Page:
Once upon a time there was a wise old witch who lived deep in the forest in a charmed gingerbread house. It was a beautiful house, covered in magical delights that became the heart’s desire of whoever laid eyes on it. The witch lived in troubled times – there was war and fighting, the earth was scarred and scorched, plagues were numerous and many did not have enough to eat. Trees were very rare other than in the forest and most of the earth’s unusual animals had disappeared. Looking for someone to blame, many believed that the witch was the cause of their problems. After all, she lived alone in her charmed gingerbread house in the forest, casting strange spells and making concoctions from the herbs that grew there. Most people avoided the part of the forest the witch lived in, as they had heard that she was dangerous, but there were some who ventured close to the house and found it impossible to resist the temptation of going inside. Those people were rarely seen or heard of again, which only made others more fearful that the witch had murderous intentions. In truth, the witch was teaching them her sorcery: how to live better in their troubled world. Once people had experienced the witch’s powerful magic, they were unable to go back to the way they used to live. If they did return to where they were from, they had changed so much that no one recognised them. All of these apprentice witches (for that is what they were) moved out of the forest ready and able to create their own magic, which was just what the world needed in those dark days.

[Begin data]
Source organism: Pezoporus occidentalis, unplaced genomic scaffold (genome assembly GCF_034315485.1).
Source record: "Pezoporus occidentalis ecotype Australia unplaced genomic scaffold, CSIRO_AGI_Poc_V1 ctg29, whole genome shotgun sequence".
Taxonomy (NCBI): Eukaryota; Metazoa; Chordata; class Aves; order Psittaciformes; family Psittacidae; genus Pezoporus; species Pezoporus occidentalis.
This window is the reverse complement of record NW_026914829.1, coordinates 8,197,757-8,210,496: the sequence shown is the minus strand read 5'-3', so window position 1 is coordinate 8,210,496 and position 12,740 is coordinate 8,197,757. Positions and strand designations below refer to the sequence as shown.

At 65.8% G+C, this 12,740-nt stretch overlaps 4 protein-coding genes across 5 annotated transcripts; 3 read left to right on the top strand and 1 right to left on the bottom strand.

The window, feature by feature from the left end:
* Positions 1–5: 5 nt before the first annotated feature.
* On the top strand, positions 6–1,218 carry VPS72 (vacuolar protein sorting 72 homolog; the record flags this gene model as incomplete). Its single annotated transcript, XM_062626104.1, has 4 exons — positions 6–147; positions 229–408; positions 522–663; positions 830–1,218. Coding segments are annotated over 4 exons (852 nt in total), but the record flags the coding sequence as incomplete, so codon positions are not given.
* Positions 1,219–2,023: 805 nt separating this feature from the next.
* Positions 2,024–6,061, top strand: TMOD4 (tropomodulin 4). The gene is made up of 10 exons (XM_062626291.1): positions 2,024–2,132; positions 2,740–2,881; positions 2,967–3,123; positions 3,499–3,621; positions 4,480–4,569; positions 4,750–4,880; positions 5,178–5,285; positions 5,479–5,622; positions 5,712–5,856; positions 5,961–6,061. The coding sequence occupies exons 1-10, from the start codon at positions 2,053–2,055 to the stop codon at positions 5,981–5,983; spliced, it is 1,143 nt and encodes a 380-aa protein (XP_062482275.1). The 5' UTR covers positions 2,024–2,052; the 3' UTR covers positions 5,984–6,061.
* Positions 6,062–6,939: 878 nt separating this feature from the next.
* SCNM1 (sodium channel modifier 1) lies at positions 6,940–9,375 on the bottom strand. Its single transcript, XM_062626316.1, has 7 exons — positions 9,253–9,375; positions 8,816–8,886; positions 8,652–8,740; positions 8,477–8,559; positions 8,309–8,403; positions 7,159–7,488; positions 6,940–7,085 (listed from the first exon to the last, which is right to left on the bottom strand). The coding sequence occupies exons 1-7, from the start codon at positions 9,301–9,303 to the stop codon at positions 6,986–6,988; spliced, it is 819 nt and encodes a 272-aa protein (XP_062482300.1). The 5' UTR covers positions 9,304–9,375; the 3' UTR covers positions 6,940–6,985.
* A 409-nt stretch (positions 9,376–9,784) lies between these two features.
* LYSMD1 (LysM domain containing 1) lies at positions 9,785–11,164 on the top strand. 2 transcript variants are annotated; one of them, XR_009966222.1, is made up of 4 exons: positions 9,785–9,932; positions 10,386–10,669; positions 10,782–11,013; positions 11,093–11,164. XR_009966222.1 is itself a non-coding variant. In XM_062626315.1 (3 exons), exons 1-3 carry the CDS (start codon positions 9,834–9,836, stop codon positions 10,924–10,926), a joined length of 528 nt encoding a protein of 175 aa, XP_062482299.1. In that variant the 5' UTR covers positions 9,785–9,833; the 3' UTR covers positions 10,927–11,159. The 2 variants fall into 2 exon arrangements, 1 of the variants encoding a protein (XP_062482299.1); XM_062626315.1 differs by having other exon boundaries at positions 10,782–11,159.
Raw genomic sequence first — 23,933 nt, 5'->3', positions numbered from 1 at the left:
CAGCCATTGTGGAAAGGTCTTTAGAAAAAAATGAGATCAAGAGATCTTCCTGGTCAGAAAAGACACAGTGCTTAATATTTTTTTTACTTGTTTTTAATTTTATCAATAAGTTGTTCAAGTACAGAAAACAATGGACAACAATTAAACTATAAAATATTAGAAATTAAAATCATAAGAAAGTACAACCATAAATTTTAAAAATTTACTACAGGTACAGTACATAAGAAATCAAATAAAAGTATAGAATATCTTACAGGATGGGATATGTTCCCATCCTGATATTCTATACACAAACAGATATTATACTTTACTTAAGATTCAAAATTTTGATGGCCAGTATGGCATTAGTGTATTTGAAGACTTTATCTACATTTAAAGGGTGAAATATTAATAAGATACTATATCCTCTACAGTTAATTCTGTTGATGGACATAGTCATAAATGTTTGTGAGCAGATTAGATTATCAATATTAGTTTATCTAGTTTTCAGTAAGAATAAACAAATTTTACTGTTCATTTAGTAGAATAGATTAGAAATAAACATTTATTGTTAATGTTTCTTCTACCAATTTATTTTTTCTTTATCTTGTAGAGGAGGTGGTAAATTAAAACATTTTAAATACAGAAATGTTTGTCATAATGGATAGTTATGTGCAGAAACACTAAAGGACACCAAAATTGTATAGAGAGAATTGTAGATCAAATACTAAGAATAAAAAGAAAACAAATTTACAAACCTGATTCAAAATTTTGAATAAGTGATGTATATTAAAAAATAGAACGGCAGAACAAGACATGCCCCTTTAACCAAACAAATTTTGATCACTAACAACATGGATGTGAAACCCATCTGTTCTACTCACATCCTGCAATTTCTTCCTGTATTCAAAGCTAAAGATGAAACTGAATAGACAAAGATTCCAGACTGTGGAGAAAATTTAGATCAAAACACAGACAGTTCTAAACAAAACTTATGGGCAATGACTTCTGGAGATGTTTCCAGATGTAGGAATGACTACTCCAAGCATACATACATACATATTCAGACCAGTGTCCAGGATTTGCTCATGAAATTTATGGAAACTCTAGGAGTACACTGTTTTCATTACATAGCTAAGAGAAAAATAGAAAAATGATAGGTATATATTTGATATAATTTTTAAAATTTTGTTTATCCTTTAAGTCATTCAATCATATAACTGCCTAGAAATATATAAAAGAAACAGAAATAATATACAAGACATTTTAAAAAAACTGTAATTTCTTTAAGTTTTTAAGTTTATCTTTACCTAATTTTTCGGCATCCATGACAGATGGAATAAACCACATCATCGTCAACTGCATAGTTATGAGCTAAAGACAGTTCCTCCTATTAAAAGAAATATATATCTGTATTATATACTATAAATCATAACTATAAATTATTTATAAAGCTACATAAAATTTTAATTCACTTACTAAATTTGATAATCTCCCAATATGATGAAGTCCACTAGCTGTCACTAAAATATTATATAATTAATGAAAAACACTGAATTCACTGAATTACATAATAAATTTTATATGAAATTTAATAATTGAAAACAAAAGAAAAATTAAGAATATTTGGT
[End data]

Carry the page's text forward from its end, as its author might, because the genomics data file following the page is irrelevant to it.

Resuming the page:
Ann Russell, 2019
This fairy tale foreshadows many of the themes investigated in Ann Russell's Doctoral Project. The exhibition features the creative components from the Project, investigating the hidden curriculum in secondary schools by metaphorically exploring archetypes from the Grimm brothers’ Hansel and Gretel fairy tale. Explore how art practice and creative thinking can disrupt outdated and unhelpful ideologies and enhance learning; ultimately leading to a kinder and more sustainable society. Further explanation of the artworks and their intended meaning can be found in the following pages.